In an effort to further relay his message to the masses, Mimran put his unisex collections on the catwalk: an atypical business move that turned out to be one of his brightest. “There was nobody really doing runway at that price point here in Canada and to me it was important because it showed that we’re very credible in terms of fashion, that we wanted it to come from a very real place,” says Mimran. Today, his shows are at the crescendo of Toronto’s LG Fashion Week, featuring top models like Crystal Renn and Tiiu Kuik and consistently garnering crowds with front-row fashion editors from New York and London.

A few years after the inception of Joe Fresh, Loblaw’s announced that its in-house clothing line was on track to becoming a billion-dollar brand. The fiscal forecast foreshadowed the line’s next logical steps: stand-alone stores in Toronto and Quebec, and the precarious decision to test its selling power under a star-spangled banner. “The United States is sort of a graveyard for Canadian retailers, and so it’s always been a difficult decision to make,” says Moroccan-born Mimran, adding that the stigma of failure worries him far less than the thought of not trying. “There’s a limit to how much more we can grow in the market and I think to have reached the amount of penetration that we have over such a short period of time, we would be doing ourselves a disservice in not trying to take it internationally.” Joe Fresh kicked off its American crawl with permanent stores in New York and New Jersey this fall, including a fixture on Fifth Avenue.

If you consider Mimran’s genes, Canada’s flourishing fashion icon fits right in. “My mom was in the business and there was always fabrics around everywhere and she was always sewing and there was a form,” he says of Esther, who made sure her son was the most fashionable in school. His deep brown pupils expand as he remembers himself as the 11-year-old kid with the Beatle boots, Glen Check suit and made-to-measure lumber jackets sewn with love. “There was this amazing, navy suede sweater vest that I had to have – navy suede, can you imagine? I asked my mom, ‘Oh, would you mind making me a navy suede sweater vest with the double-knit back and the double-knit sleeves? She would whip them up for me.”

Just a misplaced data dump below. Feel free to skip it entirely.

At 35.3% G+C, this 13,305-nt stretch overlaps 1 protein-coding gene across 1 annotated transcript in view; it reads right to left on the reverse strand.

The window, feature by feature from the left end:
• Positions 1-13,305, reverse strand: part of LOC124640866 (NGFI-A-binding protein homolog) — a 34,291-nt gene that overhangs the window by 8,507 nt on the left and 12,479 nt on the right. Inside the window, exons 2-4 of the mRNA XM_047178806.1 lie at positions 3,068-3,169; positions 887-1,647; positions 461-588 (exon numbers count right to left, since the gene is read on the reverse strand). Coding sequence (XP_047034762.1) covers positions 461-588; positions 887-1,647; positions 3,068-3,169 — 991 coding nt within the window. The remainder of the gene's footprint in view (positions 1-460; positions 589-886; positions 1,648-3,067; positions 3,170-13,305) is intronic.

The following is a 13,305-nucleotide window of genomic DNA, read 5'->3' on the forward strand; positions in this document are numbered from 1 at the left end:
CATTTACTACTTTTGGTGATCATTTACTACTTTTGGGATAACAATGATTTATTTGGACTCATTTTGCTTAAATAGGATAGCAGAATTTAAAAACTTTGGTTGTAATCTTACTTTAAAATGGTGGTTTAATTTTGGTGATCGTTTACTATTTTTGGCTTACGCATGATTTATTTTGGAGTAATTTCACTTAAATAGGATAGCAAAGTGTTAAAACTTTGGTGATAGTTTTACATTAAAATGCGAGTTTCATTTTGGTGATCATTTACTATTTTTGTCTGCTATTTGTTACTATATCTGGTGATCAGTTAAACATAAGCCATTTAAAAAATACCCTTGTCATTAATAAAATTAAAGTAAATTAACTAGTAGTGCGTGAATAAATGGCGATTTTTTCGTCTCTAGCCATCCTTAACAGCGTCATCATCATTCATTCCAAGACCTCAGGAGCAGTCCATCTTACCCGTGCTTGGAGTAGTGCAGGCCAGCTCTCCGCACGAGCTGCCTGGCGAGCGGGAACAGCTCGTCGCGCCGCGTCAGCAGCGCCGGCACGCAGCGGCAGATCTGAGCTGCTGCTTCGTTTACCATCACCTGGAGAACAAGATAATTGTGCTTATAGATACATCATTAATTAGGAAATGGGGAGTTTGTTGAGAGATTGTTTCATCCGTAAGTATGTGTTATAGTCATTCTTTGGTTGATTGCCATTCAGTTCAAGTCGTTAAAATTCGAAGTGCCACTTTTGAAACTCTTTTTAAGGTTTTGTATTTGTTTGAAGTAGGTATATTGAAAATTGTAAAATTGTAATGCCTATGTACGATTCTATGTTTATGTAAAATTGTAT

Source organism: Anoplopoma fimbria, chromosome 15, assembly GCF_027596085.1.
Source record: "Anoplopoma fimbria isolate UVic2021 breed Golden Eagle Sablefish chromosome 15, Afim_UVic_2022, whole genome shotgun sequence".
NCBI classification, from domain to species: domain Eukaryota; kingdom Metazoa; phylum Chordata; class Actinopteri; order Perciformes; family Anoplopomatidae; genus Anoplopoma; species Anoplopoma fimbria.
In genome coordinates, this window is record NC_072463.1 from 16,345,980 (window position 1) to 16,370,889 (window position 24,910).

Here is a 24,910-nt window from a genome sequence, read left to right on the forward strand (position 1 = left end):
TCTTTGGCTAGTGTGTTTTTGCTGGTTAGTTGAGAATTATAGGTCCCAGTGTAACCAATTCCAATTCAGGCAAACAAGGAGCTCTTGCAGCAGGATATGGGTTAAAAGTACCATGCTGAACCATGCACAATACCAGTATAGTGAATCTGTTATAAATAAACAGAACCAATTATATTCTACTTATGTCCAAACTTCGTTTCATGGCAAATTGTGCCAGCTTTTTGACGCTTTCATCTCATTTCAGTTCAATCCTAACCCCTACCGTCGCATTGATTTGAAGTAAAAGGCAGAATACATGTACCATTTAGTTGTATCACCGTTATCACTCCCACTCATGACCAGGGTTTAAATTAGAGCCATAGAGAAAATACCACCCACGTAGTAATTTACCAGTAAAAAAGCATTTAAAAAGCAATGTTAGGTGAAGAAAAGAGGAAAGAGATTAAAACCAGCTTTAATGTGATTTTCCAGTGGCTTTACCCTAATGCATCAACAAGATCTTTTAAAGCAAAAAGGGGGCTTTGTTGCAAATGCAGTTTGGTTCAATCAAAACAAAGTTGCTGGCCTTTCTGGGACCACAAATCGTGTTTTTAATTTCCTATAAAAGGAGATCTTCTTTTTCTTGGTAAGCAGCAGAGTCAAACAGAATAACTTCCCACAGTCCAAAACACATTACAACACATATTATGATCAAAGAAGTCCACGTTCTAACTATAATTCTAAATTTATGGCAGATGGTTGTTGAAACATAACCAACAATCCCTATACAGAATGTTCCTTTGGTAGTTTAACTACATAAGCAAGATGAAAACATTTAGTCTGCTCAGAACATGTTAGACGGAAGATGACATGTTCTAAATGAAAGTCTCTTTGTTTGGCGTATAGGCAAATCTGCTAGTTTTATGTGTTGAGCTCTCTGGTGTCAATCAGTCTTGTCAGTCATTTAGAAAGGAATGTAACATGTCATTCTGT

Busy expanding the runway of his apparel empire, Mimran manages to find time for golf, scrabble, and even sleep. “Kim says I sleep too well. She says a bomb could go off and it’s just incredible,” says the 59-year-old. He also finds time to collect contemporary art, but at 13-by-9 feet, his most recent Julian Schnabel piece is too big for his Toronto home. Perhaps it will soon follow Joe Fresh with a move to the U.S. “That’s what happens when you start to collect, you become a little bit obsessed, a little bit like slippers,” he says, looking down at his feet. It’s a rare moment to see Mimran without his chin up – it’s just not his style.


When the founder of Sam Mizrahi Toronto Design Build conceived a plan to place a new multi-million dollar development at the gateway of an affluent Toronto neighbourhood, he knew it would have to resonate. “People are wary of change,” he says, an observation he’s gained from years of breaking ground in the historic roads of Forest Hill, Yorkville, and Richmond Hill. “Every single design and building that I do, I look at how it would come in concert with the entire community, and how it would blend in as if it always belonged there.”

Sam Mizrahi has always been surrounded by entrepreneurship. He was born to hardworking Jewish parents, Shamoil and Ziba Mizrahi, with his father owning and operating shops in the world-famous market of Tehran. Today, Sam Mizrahi stands at the portico of his latest Toronto pièce de résistance: Lytton Park Townhomes. His sleek black Porsche 911 Turbo is parked out front, further boosting the curb appeal of a six-suite structure embedded in 19th century culture and the classical elegance of colonial architecture. Bronzed from a recent jaunt to southern France, the revered real estate CEO is a pinstriped paradigm of the new age developer, a walking 24-hour billboard that takes the brand beyond 9 – 5. He adheres to the mentality of the generation-why not era: those that break from tradition and challenge past ideologies.